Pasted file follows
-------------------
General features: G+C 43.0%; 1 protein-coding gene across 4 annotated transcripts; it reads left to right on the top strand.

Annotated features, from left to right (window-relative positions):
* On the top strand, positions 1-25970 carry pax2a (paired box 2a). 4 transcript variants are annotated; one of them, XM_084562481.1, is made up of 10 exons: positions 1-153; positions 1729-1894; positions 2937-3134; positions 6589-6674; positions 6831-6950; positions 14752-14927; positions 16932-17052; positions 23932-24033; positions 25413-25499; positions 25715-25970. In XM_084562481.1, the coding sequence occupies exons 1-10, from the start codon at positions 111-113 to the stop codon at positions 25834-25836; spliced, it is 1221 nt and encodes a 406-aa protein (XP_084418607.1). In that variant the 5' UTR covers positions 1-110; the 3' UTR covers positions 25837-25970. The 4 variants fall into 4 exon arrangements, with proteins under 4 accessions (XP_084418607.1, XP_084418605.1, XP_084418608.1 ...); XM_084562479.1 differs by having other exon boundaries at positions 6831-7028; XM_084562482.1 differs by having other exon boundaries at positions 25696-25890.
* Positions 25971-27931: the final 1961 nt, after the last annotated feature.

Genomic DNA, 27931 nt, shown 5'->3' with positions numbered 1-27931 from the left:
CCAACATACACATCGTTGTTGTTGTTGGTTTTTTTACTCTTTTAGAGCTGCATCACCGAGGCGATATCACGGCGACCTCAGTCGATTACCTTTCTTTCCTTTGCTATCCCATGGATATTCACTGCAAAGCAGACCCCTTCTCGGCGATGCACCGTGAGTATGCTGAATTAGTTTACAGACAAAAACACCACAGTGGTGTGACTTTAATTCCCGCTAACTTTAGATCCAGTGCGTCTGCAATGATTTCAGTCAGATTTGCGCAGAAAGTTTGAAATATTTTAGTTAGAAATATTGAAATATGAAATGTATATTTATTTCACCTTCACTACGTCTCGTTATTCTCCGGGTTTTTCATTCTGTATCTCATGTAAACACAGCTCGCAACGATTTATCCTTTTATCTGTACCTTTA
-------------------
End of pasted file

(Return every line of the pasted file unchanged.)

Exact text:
General features: G+C 43.0%; 1 protein-coding gene across 4 annotated transcripts; it reads left to right on the top strand.

Annotated features, from left to right (window-relative positions):
* On the top strand, positions 1-25970 carry pax2a (paired box 2a). 4 transcript variants are annotated; one of them, XM_084562481.1, is made up of 10 exons: positions 1-153; positions 1729-1894; positions 2937-3134; positions 6589-6674; positions 6831-6950; positions 14752-14927; positions 16932-17052; positions 23932-24033; positions 25413-25499; positions 25715-25970. In XM_084562481.1, the coding sequence occupies exons 1-10, from the start codon at positions 111-113 to the stop codon at positions 25834-25836; spliced, it is 1221 nt and encodes a 406-aa protein (XP_084418607.1). In that variant the 5' UTR covers positions 1-110; the 3' UTR covers positions 25837-25970. The 4 variants fall into 4 exon arrangements, with proteins under 4 accessions (XP_084418607.1, XP_084418605.1, XP_084418608.1 ...); XM_084562479.1 differs by having other exon boundaries at positions 6831-7028; XM_084562482.1 differs by having other exon boundaries at positions 25696-25890.
* Positions 25971-27931: the final 1961 nt, after the last annotated feature.

Genomic DNA, 27931 nt, shown 5'->3' with positions numbered 1-27931 from the left:
CCAACATACACATCGTTGTTGTTGTTGGTTTTTTTACTCTTTTAGAGCTGCATCACCGAGGCGATATCACGGCGACCTCAGTCGATTACCTTTCTTTCCTTTGCTATCCCATGGATATTCACTGCAAAGCAGACCCCTTCTCGGCGATGCACCGTGAGTATGCTGAATTAGTTTACAGACAAAAACACCACAGTGGTGTGACTTTAATTCCCGCTAACTTTAGATCCAGTGCGTCTGCAATGATTTCAGTCAGATTTGCGCAGAAAGTTTGAAATATTTTAGTTAGAAATATTGAAATATGAAATGTATATTTATTTCACCTTCACTACGTCTCGTTATTCTCCGGGTTTTTCATTCTGTATCTCATGTAAACACAGCTCGCAACGATTTATCCTTTTATCTGTACCTTTA